London (AFP)

The black composer and pianist Alexis Ffrench, a rising star in the mostly white universe of classical music, has set himself the task of "changing the image" of this musical genre sometimes seen as boring, cheesy or inaccessible.

The 48-year-old artist, whose last album will be released next month, has almost two million listeners per month on Spotify and has 200 million views across all platforms.

It was "Evolution" (2018), his previous record which remained at the top of the classical music rankings in the United Kingdom for three weeks and then in the top 10 for three months, which propelled him to the fore.

"Classical music is underrepresented in certain strata of society, no doubt about it," he told AFP during a rehearsal in a London store of the legendary piano maker Steinway & Sons.

"Determined" to use his influence "to help disadvantaged youth", he then went to the famous studios of Abbey Road to work with young people not necessarily attracted to the classic.

These sessions, the fruit of a collaboration between his record label and the Prince's Trust association, are part of a program that helps young people between 11 and 30 years of age to learn, train or find a job.

He who hosts a weekly program on Scala Radio uses the audience offered by this new online radio to "talk about classical music in an innovative and exciting way", sometimes playing songs that are inspired only from afar by traditions of the kind.

"I'm talking about Childish Gambino, all kinds of hip-hop artists, and what classical music can learn from it," he said, referring to American rapper Donald Glover.

"I think my duty is to change the image" of this musical genre, explains the musician, who will be touring Europe in April.

- "Soul sensitivity" -

Alexis Ffrench nevertheless followed a very classic course in terms of musical excellence: after training at the Purcell School - the oldest school specializing in music in the United Kingdom -, the prodigy joined the prestigious Royal Academy, as well as the Guidhall School of Music and Drama.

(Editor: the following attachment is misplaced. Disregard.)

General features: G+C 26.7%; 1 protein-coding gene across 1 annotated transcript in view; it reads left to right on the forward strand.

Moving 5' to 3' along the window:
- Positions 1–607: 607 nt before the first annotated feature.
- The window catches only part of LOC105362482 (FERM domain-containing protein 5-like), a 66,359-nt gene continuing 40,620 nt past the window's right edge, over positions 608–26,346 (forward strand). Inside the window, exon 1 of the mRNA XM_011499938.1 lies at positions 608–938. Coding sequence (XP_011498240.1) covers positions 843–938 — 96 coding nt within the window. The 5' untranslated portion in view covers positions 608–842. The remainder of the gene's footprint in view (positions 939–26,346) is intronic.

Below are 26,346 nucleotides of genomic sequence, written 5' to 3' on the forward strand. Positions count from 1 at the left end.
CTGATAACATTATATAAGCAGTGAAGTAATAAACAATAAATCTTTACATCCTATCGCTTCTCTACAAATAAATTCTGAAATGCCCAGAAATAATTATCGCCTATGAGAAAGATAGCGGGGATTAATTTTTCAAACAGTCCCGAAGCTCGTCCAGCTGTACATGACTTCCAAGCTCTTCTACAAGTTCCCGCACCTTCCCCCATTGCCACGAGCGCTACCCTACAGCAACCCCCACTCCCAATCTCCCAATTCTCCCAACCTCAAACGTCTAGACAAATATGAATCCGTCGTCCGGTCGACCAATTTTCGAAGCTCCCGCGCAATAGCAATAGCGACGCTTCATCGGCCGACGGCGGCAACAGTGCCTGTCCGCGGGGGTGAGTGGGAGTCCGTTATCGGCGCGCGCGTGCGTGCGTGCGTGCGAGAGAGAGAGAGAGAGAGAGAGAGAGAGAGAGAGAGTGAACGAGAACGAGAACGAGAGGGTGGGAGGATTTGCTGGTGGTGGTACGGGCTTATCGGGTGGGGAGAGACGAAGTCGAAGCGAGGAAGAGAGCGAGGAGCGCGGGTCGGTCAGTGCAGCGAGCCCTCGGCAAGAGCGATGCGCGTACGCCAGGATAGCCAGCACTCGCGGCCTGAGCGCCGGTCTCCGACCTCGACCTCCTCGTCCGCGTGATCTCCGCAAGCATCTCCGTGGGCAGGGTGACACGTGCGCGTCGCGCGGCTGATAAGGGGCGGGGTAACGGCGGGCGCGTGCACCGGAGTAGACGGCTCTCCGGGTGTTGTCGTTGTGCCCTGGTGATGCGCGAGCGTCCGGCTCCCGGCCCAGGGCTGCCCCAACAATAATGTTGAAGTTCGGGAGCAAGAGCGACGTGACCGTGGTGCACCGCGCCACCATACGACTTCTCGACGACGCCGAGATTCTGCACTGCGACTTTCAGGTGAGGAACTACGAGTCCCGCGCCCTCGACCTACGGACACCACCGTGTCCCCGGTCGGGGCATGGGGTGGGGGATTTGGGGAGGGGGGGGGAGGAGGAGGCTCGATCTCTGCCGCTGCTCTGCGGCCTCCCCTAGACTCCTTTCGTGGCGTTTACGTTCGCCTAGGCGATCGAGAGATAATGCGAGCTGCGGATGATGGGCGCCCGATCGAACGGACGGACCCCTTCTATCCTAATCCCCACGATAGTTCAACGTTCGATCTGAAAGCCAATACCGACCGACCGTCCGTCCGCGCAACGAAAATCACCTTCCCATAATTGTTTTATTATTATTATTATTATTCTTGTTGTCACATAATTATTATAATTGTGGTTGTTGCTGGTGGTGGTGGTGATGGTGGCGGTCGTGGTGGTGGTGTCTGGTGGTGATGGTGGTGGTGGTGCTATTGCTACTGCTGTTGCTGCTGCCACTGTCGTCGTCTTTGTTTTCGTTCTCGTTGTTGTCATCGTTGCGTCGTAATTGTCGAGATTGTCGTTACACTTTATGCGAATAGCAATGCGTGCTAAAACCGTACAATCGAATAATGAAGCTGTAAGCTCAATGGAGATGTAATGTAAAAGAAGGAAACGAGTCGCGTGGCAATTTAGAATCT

But he was inspired as much in his youthful passions, such as Stevie Wonder and Bob Marley, as in the great names of the classic, from Mozart to Beethoven. His compositions are for him a synthesis of many styles, structured by "DNA" of classical music. "It's classical music, but imbued with a kind of soulful sensitivity."

For his next album "Dreamland", collection of "lyric songs for piano", Alexis Ffrench drew on testimonies from fans on social networks, who explained how his music had been able to soothe them in the midst of the struggles of their daily lives.

"What I wanted to do with + Dreamland + is create a set of music that would bring comfort, which would be like an oasis where people could take refuge and, in a sense, stop, listen and breathe", a he confided.

- From organ to piano -

Married and father of two teenagers, Alexis Ffrench particularly attributes his success to his father, who instilled in him the desire to succeed.

This aeronautical engineer, working in the prestigious British Royal Air Force when he had left Jamaica at just 16 years of age, imposed on his three children very early a strict lifestyle made up of sport, presence in the church and of academic rigor.

"The idea was to be better today than yesterday," remembers the pianist nostalgically about this "old-fashioned" education of a "fairly authoritarian", but music-loving father. He often played music at home, raising awareness of Ffrench from an early age.

"Before having a piano, I pretended to play on a table, because I heard the music and I said to myself + Oh, I'm going to play that +", he recalls.

Very quickly, he started to play the organ in church - including at weddings -, and realized that he probably had what it took to integrate the best music schools in the country.

Today, Alexis Ffrench would like to give the same opportunities to disadvantaged young people.

"I have had teachers who never set limits on what I could accomplish," he said, "I am really grateful to them for that."

© 2020 AFP